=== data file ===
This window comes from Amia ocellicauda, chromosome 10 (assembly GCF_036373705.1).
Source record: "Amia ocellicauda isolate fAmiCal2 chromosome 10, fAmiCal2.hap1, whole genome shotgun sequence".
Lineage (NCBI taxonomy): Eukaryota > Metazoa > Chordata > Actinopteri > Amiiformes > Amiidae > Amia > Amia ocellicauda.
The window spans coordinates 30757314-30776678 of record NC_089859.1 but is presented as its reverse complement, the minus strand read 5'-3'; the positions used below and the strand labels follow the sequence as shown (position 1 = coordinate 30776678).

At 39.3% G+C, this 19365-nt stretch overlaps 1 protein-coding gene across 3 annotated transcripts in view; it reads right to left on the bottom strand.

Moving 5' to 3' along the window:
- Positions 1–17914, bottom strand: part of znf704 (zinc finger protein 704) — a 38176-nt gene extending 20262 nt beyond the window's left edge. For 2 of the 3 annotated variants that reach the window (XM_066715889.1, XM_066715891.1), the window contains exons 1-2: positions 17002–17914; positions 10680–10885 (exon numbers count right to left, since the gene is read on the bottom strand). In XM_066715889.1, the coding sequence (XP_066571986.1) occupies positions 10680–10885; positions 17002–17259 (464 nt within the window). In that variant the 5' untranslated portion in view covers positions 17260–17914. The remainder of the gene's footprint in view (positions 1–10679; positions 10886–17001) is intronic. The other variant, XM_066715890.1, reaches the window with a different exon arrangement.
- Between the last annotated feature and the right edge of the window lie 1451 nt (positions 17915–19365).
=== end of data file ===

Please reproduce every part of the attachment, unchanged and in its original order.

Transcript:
This window comes from Amia ocellicauda, chromosome 10 (assembly GCF_036373705.1).
Source record: "Amia ocellicauda isolate fAmiCal2 chromosome 10, fAmiCal2.hap1, whole genome shotgun sequence".
Lineage (NCBI taxonomy): Eukaryota > Metazoa > Chordata > Actinopteri > Amiiformes > Amiidae > Amia > Amia ocellicauda.
The window spans coordinates 30757314-30776678 of record NC_089859.1 but is presented as its reverse complement, the minus strand read 5'-3'; the positions used below and the strand labels follow the sequence as shown (position 1 = coordinate 30776678).

At 39.3% G+C, this 19365-nt stretch overlaps 1 protein-coding gene across 3 annotated transcripts in view; it reads right to left on the bottom strand.

Moving 5' to 3' along the window:
- Positions 1–17914, bottom strand: part of znf704 (zinc finger protein 704) — a 38176-nt gene extending 20262 nt beyond the window's left edge. For 2 of the 3 annotated variants that reach the window (XM_066715889.1, XM_066715891.1), the window contains exons 1-2: positions 17002–17914; positions 10680–10885 (exon numbers count right to left, since the gene is read on the bottom strand). In XM_066715889.1, the coding sequence (XP_066571986.1) occupies positions 10680–10885; positions 17002–17259 (464 nt within the window). In that variant the 5' untranslated portion in view covers positions 17260–17914. The remainder of the gene's footprint in view (positions 1–10679; positions 10886–17001) is intronic. The other variant, XM_066715890.1, reaches the window with a different exon arrangement.
- Between the last annotated feature and the right edge of the window lie 1451 nt (positions 17915–19365).